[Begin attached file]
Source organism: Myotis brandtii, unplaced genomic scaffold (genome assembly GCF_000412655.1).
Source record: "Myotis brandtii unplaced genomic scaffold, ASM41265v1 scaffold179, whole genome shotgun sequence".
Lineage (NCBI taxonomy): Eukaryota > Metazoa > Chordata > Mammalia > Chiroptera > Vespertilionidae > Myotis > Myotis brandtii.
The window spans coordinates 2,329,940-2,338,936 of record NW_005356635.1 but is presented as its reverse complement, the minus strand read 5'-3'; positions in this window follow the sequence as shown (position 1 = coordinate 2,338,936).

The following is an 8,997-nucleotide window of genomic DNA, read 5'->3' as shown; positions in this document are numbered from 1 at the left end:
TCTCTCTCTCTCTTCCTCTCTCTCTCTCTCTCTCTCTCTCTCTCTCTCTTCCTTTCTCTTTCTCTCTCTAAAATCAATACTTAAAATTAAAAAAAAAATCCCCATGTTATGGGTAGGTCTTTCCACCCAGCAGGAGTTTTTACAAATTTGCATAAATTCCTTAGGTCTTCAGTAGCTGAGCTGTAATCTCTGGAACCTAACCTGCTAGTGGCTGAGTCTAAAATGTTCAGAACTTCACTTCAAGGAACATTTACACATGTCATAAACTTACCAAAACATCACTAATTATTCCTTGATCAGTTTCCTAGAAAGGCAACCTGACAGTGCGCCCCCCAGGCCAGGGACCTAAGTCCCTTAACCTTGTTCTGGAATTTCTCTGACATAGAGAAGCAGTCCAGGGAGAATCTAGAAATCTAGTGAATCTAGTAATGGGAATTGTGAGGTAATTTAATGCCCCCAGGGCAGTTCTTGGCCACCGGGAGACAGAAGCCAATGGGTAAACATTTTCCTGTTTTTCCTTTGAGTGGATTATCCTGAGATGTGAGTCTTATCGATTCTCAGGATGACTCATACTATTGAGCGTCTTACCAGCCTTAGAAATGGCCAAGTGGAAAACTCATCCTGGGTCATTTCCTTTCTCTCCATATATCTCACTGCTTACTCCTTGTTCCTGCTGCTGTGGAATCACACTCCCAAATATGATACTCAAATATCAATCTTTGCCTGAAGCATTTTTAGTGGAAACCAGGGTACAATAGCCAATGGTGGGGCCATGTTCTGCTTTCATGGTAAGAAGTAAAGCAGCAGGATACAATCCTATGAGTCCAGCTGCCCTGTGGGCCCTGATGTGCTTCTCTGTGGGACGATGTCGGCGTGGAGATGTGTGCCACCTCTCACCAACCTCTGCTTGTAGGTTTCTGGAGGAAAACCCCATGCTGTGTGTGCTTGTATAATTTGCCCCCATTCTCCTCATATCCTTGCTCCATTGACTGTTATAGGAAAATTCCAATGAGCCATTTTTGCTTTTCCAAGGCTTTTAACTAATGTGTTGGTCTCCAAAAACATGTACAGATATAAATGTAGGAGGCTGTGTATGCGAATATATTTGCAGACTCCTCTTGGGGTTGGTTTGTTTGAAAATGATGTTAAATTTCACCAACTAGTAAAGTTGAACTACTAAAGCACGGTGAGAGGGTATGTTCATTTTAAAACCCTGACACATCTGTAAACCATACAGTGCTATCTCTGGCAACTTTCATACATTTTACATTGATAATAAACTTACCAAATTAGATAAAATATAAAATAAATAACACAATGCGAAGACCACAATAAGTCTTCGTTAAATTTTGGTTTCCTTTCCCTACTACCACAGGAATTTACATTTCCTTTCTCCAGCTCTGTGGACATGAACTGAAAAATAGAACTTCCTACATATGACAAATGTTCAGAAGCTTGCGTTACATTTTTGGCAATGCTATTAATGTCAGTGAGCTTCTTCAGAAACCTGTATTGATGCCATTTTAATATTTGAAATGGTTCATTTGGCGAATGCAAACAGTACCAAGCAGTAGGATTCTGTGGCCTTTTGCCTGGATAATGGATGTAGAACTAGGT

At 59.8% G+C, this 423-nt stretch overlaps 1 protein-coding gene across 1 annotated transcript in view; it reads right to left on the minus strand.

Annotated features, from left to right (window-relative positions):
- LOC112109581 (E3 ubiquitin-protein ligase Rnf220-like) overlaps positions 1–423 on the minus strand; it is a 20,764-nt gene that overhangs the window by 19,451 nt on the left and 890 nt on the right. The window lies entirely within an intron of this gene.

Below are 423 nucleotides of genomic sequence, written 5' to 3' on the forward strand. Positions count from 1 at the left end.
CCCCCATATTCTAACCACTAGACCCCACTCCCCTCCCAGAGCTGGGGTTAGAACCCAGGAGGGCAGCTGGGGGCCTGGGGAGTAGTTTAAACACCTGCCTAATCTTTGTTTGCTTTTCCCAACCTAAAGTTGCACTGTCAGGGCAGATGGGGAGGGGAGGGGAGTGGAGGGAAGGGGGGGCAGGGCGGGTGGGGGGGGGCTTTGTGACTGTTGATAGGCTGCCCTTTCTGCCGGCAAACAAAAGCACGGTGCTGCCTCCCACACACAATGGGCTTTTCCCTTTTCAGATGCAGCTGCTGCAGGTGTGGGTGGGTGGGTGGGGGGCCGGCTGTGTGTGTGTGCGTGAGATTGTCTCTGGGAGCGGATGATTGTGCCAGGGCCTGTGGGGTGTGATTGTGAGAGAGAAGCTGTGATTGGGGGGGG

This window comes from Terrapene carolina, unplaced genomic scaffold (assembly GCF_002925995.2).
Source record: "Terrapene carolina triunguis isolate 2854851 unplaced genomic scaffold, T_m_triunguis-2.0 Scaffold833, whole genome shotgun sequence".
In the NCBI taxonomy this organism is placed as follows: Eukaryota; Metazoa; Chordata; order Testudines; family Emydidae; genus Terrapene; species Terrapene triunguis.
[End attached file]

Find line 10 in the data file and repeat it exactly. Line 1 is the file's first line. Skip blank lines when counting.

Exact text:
Below are 423 nucleotides of genomic sequence, written 5' to 3' on the forward strand. Positions count from 1 at the left end.